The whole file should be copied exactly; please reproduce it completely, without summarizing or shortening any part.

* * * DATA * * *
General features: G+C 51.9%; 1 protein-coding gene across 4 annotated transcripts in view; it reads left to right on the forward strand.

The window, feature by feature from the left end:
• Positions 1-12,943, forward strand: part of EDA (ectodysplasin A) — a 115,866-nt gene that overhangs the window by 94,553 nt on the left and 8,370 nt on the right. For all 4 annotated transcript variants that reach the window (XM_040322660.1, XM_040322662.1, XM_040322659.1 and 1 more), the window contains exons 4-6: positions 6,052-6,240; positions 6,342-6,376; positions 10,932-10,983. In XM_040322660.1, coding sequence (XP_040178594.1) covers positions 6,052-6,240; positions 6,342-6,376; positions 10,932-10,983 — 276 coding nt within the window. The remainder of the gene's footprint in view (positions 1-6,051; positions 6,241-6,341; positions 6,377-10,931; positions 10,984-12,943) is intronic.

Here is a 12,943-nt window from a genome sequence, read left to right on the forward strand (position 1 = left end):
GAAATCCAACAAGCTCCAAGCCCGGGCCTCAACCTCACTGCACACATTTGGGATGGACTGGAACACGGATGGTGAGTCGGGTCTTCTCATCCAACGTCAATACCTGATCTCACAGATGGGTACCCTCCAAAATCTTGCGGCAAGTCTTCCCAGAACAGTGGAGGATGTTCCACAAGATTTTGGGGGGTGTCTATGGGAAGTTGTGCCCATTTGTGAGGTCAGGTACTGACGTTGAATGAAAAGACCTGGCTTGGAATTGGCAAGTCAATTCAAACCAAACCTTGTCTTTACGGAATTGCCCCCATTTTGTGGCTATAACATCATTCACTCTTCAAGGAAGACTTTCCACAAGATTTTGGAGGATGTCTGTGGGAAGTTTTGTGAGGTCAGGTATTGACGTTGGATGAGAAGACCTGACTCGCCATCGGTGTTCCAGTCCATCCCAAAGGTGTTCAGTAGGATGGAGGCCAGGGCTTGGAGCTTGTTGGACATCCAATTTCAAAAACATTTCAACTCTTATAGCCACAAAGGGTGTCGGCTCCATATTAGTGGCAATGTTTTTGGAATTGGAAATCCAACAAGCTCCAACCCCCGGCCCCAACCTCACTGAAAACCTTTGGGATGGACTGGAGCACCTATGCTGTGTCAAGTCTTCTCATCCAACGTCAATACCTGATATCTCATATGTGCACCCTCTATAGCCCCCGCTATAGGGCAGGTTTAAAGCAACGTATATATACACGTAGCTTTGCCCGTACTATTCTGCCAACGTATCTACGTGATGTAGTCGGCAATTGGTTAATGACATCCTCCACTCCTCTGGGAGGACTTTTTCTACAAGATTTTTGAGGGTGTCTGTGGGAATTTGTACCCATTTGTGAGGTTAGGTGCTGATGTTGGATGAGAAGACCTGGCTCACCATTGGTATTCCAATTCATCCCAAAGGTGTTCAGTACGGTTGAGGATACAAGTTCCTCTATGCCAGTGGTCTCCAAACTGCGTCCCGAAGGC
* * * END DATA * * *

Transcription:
General features: G+C 51.9%; 1 protein-coding gene across 4 annotated transcripts in view; it reads left to right on the forward strand.

The window, feature by feature from the left end:
• Positions 1-12,943, forward strand: part of EDA (ectodysplasin A) — a 115,866-nt gene that overhangs the window by 94,553 nt on the left and 8,370 nt on the right. For all 4 annotated transcript variants that reach the window (XM_040322660.1, XM_040322662.1, XM_040322659.1 and 1 more), the window contains exons 4-6: positions 6,052-6,240; positions 6,342-6,376; positions 10,932-10,983. In XM_040322660.1, coding sequence (XP_040178594.1) covers positions 6,052-6,240; positions 6,342-6,376; positions 10,932-10,983 — 276 coding nt within the window. The remainder of the gene's footprint in view (positions 1-6,051; positions 6,241-6,341; positions 6,377-10,931; positions 10,984-12,943) is intronic.

Here is a 12,943-nt window from a genome sequence, read left to right on the forward strand (position 1 = left end):
GAAATCCAACAAGCTCCAAGCCCGGGCCTCAACCTCACTGCACACATTTGGGATGGACTGGAACACGGATGGTGAGTCGGGTCTTCTCATCCAACGTCAATACCTGATCTCACAGATGGGTACCCTCCAAAATCTTGCGGCAAGTCTTCCCAGAACAGTGGAGGATGTTCCACAAGATTTTGGGGGGTGTCTATGGGAAGTTGTGCCCATTTGTGAGGTCAGGTACTGACGTTGAATGAAAAGACCTGGCTTGGAATTGGCAAGTCAATTCAAACCAAACCTTGTCTTTACGGAATTGCCCCCATTTTGTGGCTATAACATCATTCACTCTTCAAGGAAGACTTTCCACAAGATTTTGGAGGATGTCTGTGGGAAGTTTTGTGAGGTCAGGTATTGACGTTGGATGAGAAGACCTGACTCGCCATCGGTGTTCCAGTCCATCCCAAAGGTGTTCAGTAGGATGGAGGCCAGGGCTTGGAGCTTGTTGGACATCCAATTTCAAAAACATTTCAACTCTTATAGCCACAAAGGGTGTCGGCTCCATATTAGTGGCAATGTTTTTGGAATTGGAAATCCAACAAGCTCCAACCCCCGGCCCCAACCTCACTGAAAACCTTTGGGATGGACTGGAGCACCTATGCTGTGTCAAGTCTTCTCATCCAACGTCAATACCTGATATCTCATATGTGCACCCTCTATAGCCCCCGCTATAGGGCAGGTTTAAAGCAACGTATATATACACGTAGCTTTGCCCGTACTATTCTGCCAACGTATCTACGTGATGTAGTCGGCAATTGGTTAATGACATCCTCCACTCCTCTGGGAGGACTTTTTCTACAAGATTTTTGAGGGTGTCTGTGGGAATTTGTACCCATTTGTGAGGTTAGGTGCTGATGTTGGATGAGAAGACCTGGCTCACCATTGGTATTCCAATTCATCCCAAAGGTGTTCAGTACGGTTGAGGATACAAGTTCCTCTATGCCAGTGGTCTCCAAACTGCGTCCCGAAGGC